Leanne Vogel: How do you put yourself first? I’m so curious. I know that there’s a lot of moms listening that’s like “How are you doing this, woman?”

Amanda Tysowski: Well, this is going to sound crazy, but I started going to the gym at 6 a.m. last month and I never thought that I would say that I enjoy that. So, that for me, that I get up because my alarm clock told me to get up, not because my kid woke up really helps, and then that one hour of mental being away, like I do a class setting, so one hour of just mentally being able to shut down everything really helps do something for myself.

So, if I go buy something or I started treating myself to a Starbucks or doing a face mask, or just something for myself. Like, when they’re in bed too, I just really try to put myself first. Or, me and my husband time. You know, just getting my life back, if that sounds … That sounds terrible, but I’m trying to take my life back.

Leanne Vogel: It’s so true. Not even comparable, but we just got a puppy not too long ago and it’s been really challenging to care for her, and there have been weeks where I have not taken care of myself. And, I’m like, how do parents of humans do this? I’m having a hard time with a dog. So, I totally get that feeling of just needing time for yourself 100%.

I’d like to shift gears just slightly and chat more about your ketogenic experience, because it’s very rare that we get to speak to somebody who is more of an intuitive person when it comes to their eating. What has been your experience, or have you had experience in … Initially, it sounds like you wanted to lose a bunch of weight with keto and you’ve had great success with that. Have you started looking at healing your body with keto? Have those two happened at the same time of weight loss and healing? Or, what’s been your experience if any with healing your body in keto?

Amanda Tysowski: Well, I think that they’ve kind of gone hand in hand. I think the weight loss comes when your body is healing itself. I know your body’s not going to lose weight if there’s other things going on to an extent, I guess. I think also just reducing grains, not reducing, eliminating grains. My whole life I’ve had this rash that I’ve gotten and it comes on unexpected and no doctor has been able to tell me what it is, and I haven’t got it since I’ve started keto. So, I think there’s some things happening that coincide. The only difference in my life is that I’ve eliminated grains, sugars, refined foods, processed foods. So, I think that just eating foods that are clean, unprocessed, it all just works together and your body is just happy, and the weight just comes … Not just comes out, but it’s a pleasant side effect of it.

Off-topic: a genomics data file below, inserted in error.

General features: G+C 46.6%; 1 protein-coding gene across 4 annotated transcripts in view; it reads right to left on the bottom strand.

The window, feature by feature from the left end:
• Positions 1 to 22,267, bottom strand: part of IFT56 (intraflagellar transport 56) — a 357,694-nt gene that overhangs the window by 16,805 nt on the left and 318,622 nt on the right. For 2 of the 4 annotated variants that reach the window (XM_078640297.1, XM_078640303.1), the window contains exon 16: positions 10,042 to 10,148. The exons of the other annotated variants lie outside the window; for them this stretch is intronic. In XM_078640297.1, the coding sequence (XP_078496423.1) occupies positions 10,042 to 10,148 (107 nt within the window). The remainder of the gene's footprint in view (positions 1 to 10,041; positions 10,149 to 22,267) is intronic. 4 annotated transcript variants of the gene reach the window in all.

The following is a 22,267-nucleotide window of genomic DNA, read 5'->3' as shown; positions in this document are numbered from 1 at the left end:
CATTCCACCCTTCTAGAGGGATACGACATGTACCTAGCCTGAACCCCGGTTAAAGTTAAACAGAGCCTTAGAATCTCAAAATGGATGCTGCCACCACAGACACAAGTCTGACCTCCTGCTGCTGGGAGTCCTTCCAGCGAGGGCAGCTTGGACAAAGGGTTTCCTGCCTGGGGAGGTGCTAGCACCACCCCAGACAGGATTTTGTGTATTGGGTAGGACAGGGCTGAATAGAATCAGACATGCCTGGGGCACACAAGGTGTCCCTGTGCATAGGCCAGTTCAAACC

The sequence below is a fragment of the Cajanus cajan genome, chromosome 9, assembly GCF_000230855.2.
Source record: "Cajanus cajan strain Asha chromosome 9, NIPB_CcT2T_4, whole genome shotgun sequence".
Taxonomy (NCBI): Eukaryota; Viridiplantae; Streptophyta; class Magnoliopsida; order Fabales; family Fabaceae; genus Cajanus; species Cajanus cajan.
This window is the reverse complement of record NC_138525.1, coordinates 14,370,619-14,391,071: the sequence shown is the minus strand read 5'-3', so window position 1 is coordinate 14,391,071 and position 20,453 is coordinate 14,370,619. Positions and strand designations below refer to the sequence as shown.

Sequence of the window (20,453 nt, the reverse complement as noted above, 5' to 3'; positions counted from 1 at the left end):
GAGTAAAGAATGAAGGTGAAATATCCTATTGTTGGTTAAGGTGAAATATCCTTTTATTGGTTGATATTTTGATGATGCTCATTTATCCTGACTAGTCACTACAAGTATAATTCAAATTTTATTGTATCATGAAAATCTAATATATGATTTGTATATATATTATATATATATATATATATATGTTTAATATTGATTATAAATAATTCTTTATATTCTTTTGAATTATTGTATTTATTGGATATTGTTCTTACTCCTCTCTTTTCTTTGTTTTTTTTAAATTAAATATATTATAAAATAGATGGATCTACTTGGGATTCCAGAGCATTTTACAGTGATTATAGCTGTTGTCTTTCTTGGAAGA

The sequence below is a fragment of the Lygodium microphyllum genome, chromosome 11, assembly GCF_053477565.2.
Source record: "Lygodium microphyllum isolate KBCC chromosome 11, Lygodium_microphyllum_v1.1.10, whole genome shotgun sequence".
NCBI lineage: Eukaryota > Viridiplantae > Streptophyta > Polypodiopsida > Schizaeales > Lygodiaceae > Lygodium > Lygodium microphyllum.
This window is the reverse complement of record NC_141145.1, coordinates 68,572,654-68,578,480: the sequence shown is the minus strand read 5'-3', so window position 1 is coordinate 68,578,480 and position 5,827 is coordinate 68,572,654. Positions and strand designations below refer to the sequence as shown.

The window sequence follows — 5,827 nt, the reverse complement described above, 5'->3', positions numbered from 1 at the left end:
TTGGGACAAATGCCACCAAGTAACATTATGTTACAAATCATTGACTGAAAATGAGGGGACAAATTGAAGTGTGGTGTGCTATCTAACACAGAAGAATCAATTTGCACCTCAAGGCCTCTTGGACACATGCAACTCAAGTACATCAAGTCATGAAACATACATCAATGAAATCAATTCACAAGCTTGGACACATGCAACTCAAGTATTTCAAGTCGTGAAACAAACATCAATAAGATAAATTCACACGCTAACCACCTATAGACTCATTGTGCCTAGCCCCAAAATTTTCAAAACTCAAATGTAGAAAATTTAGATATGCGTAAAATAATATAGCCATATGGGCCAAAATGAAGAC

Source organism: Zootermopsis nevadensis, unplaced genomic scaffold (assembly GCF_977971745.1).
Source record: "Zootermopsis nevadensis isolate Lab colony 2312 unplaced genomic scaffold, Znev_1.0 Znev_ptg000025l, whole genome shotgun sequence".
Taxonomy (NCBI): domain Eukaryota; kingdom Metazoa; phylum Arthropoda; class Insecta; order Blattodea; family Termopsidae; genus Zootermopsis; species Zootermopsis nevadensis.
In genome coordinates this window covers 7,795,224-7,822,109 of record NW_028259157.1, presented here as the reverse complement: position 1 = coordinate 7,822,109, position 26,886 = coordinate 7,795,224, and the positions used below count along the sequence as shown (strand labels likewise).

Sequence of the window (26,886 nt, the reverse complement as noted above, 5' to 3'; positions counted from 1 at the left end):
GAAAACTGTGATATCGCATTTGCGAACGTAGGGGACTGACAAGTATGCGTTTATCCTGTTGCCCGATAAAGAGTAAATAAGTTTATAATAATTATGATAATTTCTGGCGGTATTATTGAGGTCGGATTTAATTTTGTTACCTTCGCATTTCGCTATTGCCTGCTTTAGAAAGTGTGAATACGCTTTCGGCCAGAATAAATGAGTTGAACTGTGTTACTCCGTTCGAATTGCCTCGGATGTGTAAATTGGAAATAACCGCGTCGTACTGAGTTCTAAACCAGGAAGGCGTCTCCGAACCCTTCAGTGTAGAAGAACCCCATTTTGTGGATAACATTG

Leanne Vogel: Mm-hmm (affirmative). That’s awesome. So happy for you. That’s just great. Do you keep track of the food that you eat with a food journal just to kind of see how food is interacting with your body, or do you not bother with that?

Amanda Tysowski: I haven’t much in the past. It’s something I think I want to start doing. I think that I need to start eliminating dairy a little bit. So, I think I want to start journaling that a little bit more.

Leanne Vogel: How do you know that you want to start removing dairy? What’s that all about?

Amanda Tysowski: I’ve noticed I’ve had just a little obsession with halloumi cheese lately. I don’t readily have it, because there’s only one store near me that has it. Every time I go buy it, I’ve got some cystic acne that pops up on my face, and I’m kind of starting to put the two and two together. So, I think I will start journaling my food and tracking to see how the dairy does affect my body.

Leanne Vogel: Bummer, man.

Amanda Tysowski: I know.

Leanne Vogel: I hope it’s not the dairy, but it very well could be.

Amanda Tysowski: I’ve suspected it for a while and this is, yeah, it’s sad.

Leanne Vogel: Yeah, baby steps. Kevin, my husband, just started eating dairy again, and he hasn’t had dairy in years, since before we met. Well, he stopped eating dairy on our first date. I was like “I think you’re allergic to dairy, you keep clearing your throat.” He’s like “What’s dairy?” And, I explained it to him and he’s like “Oh yeah, I’m totally allergic to it.” Like, wow. But, he started eating it again and he’s been clearing his … There’s a lot phlegm in his throat, and he keeps clearing his throat. I’m like, “Babe, yeah. So, you’re eating cheese. But, you know. Live your truth.” He’ll figure it out and then he’ll be like “Oh, yeah.” So, baby steps. He can’t do it all.

Okay. I want to chat with you about meal plans and just the hustle bustle of your daily life. How do you eat intuitively while also preparing meals and going to work, or not, or taking the kids to school or not, or all the activities that you have for your kids. How do you plan around that?

Amanda Tysowski: That’s a good question. I’m not entirely sure myself. It is very very busy. Yeah, I don’t usually eat until I’ve picked my daughter up from preschool. So, that kind of works hand in hand. In the mornings, I generally just take out something for dinner. So, if I feel like today, I felt like I want to have taco salad for dinner, so I took out some beef, it’s thawing, and I’ll make it when my husband comes home. I basically eat two meals a day, and then I just snack if I need to in between. So, I have that meal after I pick up my daughter, and then we just have supper together as a family, as much as my children don’t think that they’re going to have a supper with us.

Leanne Vogel: Amazing. What about food timing? When you started keto and were eating more intuitively, was there a time where you started just naturally fasting in intermittent fasting, or how does fasting work into your eating right now?